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When you look at the administration's policy -- particularly the much-ballyhooed National Security [Strategy] -- which talks about preemption, the necessity of maintaining preponderant power, all of these very vivid phrases -- I think it's important to appreciate not only what is new about that, but what is old. What is old is the notion of the United States as an exceptional power, as the one good power on the scene, the necessity to divide the world into the United States and the good forces, and the rest of the world, which is seen as evil.

This is an administration, which, in some sense, shows great pessimism about the world, a great sense that the world is threatening this country. In that sense, 9/11 came as something of a godsend. Certainly they didn't welcome it. But in an ideological sense, this idea of threat, the necessity to prepare for constant threat, the idea of eliminating threats before they can strike us and, above all, this idea of unilateral strong action, that the most powerful must do all it can to avoid any strictures on its power -- these were elements that preexisted 9/11.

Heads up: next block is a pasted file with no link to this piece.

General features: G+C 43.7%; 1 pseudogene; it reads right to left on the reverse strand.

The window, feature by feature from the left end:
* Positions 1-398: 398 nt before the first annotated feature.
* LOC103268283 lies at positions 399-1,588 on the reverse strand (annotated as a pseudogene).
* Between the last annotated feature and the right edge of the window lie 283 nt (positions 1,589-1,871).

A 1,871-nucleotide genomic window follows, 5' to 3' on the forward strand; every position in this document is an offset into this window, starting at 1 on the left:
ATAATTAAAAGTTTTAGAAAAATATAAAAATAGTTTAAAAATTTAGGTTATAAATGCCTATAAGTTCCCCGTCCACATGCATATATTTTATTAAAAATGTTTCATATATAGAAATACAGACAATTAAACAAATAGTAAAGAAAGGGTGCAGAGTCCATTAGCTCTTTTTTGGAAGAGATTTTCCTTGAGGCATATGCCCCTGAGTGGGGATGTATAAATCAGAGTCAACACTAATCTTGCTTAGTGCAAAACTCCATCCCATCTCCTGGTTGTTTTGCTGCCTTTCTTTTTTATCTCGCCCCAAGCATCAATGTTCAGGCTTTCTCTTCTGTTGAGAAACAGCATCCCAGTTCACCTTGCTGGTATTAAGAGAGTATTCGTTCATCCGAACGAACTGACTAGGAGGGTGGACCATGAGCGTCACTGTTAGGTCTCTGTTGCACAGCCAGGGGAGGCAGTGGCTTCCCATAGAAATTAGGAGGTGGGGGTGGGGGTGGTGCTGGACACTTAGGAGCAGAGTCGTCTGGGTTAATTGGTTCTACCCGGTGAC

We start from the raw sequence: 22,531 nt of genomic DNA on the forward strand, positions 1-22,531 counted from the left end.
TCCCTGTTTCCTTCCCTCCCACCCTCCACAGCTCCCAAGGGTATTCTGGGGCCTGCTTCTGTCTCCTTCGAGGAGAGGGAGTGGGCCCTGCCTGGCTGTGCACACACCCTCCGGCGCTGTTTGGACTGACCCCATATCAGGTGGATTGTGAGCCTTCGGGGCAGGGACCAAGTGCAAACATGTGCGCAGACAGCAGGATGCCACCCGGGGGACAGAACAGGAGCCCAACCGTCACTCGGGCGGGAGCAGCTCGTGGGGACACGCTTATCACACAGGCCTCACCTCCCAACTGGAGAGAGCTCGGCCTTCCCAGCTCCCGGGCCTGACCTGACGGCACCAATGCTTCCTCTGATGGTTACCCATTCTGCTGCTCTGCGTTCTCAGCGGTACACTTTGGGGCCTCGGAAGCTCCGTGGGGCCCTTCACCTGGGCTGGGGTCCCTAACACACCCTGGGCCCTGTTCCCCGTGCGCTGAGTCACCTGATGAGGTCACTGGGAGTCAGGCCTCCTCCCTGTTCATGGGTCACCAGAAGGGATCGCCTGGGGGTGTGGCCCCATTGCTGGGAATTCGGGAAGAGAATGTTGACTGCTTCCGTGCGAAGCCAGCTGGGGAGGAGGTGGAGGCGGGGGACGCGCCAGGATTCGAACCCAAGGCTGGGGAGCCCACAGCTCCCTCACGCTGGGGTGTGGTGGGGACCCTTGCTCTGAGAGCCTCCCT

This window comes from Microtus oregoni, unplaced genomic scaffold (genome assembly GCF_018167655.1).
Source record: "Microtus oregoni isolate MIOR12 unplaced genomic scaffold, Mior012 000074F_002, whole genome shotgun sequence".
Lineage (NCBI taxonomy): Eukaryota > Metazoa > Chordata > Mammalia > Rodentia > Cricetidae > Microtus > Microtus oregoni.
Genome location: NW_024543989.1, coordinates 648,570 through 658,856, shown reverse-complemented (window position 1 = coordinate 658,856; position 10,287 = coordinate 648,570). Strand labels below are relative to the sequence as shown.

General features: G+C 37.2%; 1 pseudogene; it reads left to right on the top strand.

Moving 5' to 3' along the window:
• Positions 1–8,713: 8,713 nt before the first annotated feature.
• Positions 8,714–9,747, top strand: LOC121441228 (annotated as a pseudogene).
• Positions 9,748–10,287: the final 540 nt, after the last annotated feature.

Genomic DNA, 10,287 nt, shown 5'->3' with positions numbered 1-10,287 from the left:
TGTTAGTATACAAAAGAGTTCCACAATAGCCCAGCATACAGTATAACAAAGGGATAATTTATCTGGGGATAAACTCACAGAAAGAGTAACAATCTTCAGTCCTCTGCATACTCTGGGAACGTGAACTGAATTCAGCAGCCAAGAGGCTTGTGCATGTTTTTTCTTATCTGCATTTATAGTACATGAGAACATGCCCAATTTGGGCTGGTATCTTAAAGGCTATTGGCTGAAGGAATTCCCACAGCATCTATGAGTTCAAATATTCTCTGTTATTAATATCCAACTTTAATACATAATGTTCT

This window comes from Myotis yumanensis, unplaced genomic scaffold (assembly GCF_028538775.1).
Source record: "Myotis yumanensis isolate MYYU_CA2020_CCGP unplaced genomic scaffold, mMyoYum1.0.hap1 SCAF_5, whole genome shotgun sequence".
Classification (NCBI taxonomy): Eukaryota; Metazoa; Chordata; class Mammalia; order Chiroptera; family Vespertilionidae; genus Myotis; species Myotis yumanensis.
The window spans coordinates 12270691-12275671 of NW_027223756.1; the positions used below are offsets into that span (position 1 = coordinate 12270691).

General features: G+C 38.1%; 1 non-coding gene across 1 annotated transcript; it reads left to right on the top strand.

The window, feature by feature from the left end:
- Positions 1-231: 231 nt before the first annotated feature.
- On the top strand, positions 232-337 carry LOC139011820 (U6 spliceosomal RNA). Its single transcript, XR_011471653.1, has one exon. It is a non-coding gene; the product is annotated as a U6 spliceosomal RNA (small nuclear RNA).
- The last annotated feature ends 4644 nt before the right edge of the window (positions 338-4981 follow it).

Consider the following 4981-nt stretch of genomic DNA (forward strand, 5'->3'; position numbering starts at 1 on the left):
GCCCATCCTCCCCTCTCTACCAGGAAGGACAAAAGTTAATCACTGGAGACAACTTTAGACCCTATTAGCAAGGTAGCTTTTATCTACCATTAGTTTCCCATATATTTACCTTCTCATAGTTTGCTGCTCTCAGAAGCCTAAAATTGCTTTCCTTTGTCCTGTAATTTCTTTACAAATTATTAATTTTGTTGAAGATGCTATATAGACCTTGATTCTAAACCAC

[The events of] 9/11 allowed them to come into force, to come out and take a public role, in a way they never could have otherwise. It's important to see those, I think, as something not entirely new at all. Indeed, those tendencies have a very obvious history in American foreign policy that dates from the Truman Doctrine, and that also dates from the proponents of rollback in the early 1950s, people who thought that the idea of containing communism was profoundly un-American. "We shouldn't be content to let communism exist and wait until it crumbles." -- which was George Kennan's idea -- "We have to go out and destroy communism, roll it back."